Source: STUFF, Mary Lovell-Smith/NZ Gardener13:47, Feb 13 2020
Photos by Juliet Nicolas/NZ Gardener
Look for the rusty gates, advises owner Mel Haskell over the phone. And here they are in all their magnificence, welcomingly half open to the cream Springfield chip drive.
Macrocarpa and buxus hedges and windmill palms line each side of the drive, with two upright hornbeams signalling its end in front of the house – a terracotta-coloured, Chinese foo dog-guarded, Mediterranean-styled affair covered in Boston ivy and designed by Mel's husband, Chris Allen.
Allen bought the 5000 square metres of quarry near West Melton on the outskirts of Christchurch 25 years ago.
Four years later he started planting a perimeter macrocarpa hedge. Beech hedges followed and then he began planting around the pond in the quarry pit.
Despite its great beauty and complexity, Allen says he did not have a grand vision for the garden, only that he wanted a show garden and that the film Much Ado About Nothing was an inspiration.
Surprisingly, he has never put pen to paper to plan it. Rather, the details were honed over many hours on a ride-on mower, cutting hectares of turf across Christchurch – a job he took on after he finished his apprenticeship at the Christchurch Botanic Gardens "40-ish" years ago.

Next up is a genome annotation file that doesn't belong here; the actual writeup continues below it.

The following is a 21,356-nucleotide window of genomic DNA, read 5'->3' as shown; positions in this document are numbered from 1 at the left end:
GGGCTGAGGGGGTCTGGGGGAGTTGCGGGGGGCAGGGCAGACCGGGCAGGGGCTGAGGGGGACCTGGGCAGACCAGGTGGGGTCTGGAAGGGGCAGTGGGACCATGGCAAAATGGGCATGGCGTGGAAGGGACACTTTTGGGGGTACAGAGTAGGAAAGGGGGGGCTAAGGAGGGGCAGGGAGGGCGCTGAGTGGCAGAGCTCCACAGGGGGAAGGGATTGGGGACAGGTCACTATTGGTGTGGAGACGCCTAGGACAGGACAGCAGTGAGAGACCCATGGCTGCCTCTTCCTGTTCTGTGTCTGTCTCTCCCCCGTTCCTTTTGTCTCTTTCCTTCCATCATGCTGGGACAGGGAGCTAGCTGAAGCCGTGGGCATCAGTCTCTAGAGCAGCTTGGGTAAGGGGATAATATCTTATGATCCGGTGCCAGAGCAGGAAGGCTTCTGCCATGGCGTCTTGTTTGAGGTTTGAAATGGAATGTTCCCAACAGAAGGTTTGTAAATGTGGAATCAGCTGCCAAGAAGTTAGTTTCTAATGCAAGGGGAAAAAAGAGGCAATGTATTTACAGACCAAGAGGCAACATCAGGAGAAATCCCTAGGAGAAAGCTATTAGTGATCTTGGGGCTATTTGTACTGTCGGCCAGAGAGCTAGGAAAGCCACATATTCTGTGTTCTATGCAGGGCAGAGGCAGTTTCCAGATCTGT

"A lawnmower is good for sitting, thinking about things. I planned it in my head. I might see something, then get an idea and toss it around in my mind."
These ideas were to land exquisitely. "It's a bit of a journey around the garden," explains Allen as we head out. "I like views to keep changing, something different around every corner."
If a garden has a beginning and an end, then this one may start in the expansive courtyard off the sitting room. In memory of the victims of last year's mosque shooting is a fledgling knot garden of New Zealand myrtle Lophomyrtus 'Red Dragon' in the shape of a stylised Māori heart.
Hearts of another sort feature in the adjacent pond. The very romantic, bronze, Baroque-style, tiered Italian fountain was a wedding present to each other.
Haskell may have been a latecomer to the garden, but "luckily, she had similar tastes to mine," says Allen.
"I had to," replies Haskell sardonically.
"She does the high and the low," Allen continues, laughing. The high takes place in a scissor lift every three years or so when Haskell and her secateurs confront the ivy threatening to obscure the house's windows. The low is mainly restricted to weeding the property's only flower garden, wherein also grow paeonies, cannas, lilies, dahlias, daylilies, hollyhocks, artichokes and hydrangeas.